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17 February 2021 – Barbados

Loop News, “HMP Dodds Following Health Protocols During COVID-19,” 19 April 2020,”
Loop News, “HMP Dodds Following Health Protocols During COVID-19,” 19 April 2020,”

The small Caribbean island of Barbados, part of the British Commonwealth, has recently experienced a sharp spike in the number of COVID-19 cases. As of 14 February 2021, Barbados had 2,061 positive cases of COVID-19. Nearly 80 percent of these cases have been reported since the start of 2021; Barbados had reported only 383 positive cases as of 31 December 2020.

An outbreak in early January 2021 in HMP Dodds Prison has been called the nation’s largest COVID-19 cluster, and counted 363 infected persons at its peak: 261 inmates, 85 officers, and 17 staff. Reports indicated that as of 1 February the situation had been stabilised because of “extensive sanitation, preventive scanning, testing, quarantining, […] isolation of prison officers, civilian staff, and inmates at Dodds,” in addition to expanding medical facilities and ventilation capacities (Nation News, 01.02.21).

The government’s policies to curb the pandemic from March until May 2020 included widespread testing and a curfew — initially a night curfew, which was later extended to be a 24-hour curfew. The measures in HMP Dodds Prison included quarantining newly entering prisoners for 14 days, temperature-taking, isolation of people with symptoms, testing, and banning external visits. In the light of the new surge in cases in 2021, new measures were introduced in the country on 1 January and tightened on 3 February, including a curfew, limited shop openings, banning public gatherings, and mask obligations.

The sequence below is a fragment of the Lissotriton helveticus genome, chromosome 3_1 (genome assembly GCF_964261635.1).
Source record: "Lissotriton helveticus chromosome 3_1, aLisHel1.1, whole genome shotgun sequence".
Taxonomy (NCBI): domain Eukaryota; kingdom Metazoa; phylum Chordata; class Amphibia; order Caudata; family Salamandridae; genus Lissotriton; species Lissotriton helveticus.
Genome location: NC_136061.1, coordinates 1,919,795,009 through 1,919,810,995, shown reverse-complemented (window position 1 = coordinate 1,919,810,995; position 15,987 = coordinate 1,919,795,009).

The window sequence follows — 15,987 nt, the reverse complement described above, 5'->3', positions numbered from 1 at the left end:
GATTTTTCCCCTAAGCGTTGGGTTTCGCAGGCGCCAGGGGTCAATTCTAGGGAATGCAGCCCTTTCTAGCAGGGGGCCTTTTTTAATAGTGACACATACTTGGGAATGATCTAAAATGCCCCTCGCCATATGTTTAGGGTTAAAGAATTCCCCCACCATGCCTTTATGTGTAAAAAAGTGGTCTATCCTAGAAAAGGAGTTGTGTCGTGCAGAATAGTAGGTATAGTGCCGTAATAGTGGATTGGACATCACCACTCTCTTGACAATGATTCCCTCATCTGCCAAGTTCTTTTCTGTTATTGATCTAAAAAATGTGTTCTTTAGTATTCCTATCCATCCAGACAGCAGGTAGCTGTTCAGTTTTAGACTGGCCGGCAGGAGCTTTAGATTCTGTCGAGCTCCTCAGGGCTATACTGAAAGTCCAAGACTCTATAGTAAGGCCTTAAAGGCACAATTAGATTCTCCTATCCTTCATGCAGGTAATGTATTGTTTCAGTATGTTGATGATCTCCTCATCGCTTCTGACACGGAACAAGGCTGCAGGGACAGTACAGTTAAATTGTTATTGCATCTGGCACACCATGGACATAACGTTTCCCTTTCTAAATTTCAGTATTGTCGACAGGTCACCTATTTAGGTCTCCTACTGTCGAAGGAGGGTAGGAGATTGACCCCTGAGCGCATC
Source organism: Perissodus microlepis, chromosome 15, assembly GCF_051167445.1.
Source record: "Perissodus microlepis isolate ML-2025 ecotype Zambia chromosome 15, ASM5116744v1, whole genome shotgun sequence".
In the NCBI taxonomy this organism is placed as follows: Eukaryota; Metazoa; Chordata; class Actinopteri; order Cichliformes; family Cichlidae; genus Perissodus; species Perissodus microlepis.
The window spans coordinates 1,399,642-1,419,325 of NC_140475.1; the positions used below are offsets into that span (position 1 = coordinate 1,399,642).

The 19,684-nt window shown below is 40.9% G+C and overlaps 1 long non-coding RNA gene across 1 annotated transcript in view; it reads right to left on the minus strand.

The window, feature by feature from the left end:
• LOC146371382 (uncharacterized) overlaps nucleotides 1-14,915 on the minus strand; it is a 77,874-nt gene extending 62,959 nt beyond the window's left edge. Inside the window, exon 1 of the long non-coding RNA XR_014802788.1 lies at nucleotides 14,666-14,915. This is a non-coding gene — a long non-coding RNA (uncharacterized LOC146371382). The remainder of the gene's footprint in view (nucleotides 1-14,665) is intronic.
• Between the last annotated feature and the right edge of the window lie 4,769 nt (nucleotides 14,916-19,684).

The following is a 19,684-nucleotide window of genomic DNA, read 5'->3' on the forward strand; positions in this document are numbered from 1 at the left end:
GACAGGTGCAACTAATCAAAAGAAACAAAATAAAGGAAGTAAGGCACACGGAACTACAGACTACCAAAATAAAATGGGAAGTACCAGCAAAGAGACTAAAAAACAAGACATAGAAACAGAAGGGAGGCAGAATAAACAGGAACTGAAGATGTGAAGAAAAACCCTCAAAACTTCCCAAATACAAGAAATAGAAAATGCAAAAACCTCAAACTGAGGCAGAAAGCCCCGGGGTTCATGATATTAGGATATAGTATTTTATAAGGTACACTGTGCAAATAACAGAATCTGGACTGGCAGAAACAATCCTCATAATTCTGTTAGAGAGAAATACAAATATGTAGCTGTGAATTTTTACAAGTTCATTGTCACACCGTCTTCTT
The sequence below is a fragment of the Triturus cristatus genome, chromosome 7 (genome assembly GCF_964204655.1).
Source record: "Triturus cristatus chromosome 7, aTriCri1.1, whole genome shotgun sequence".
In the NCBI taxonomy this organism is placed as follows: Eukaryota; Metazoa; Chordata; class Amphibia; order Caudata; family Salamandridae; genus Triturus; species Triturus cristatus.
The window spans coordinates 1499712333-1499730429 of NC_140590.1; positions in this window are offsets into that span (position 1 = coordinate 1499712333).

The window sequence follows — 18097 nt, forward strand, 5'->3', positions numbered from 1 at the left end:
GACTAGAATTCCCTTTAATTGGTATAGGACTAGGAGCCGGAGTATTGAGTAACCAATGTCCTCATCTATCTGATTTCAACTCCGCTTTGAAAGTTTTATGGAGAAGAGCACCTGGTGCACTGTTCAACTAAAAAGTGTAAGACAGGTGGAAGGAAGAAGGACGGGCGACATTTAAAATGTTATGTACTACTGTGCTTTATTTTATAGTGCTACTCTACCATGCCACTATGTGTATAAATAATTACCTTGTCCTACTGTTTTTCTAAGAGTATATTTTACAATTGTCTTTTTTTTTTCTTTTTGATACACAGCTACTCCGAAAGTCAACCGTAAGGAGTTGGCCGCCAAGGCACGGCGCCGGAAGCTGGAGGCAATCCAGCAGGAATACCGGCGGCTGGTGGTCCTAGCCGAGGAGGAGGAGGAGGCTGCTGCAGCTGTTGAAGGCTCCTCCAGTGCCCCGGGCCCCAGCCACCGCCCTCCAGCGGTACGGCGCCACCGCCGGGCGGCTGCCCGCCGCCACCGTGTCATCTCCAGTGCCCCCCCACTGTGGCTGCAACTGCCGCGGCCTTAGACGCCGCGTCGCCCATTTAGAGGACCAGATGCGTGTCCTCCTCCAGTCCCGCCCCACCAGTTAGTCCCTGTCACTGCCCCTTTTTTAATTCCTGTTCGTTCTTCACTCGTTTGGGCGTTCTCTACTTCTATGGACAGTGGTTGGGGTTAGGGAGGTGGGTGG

The government did not close its borders after the onset of the pandemic and received a limited number of international commercial flights from the U.S. and UK in particular. Cruise ships were also allowed to dock on or anchor around the island while awaiting further operations. However, the government imposed mandatory quarantine for travellers entering the country and there have been numerous instances of non-citizens who broke it being ordered to pay a fine of BAD$6,000 before being allowed to leave. One recent case has gathered attention for its particular severity — a 49-year-old Jamaican was sentenced to 6 months in prison after not being given enough time to gather money for the fine.

The country’s Immigration Act (February 1976) provides that “A person who is refused permission to enter Barbados may be detained in custody by an immigration officer or a member of the Police Force in such place as the Minister approves until he is removed from Barbados.”

The U.S. Department of State 2018 Human Rights Practices Report for Barbados mentions that the country does not have legal provisions for granting asylum or refugee status.

There is little available information about how many people are detained for immigration- or asylum-related reasons or the extent to which the country imposes migrant-related detention measures.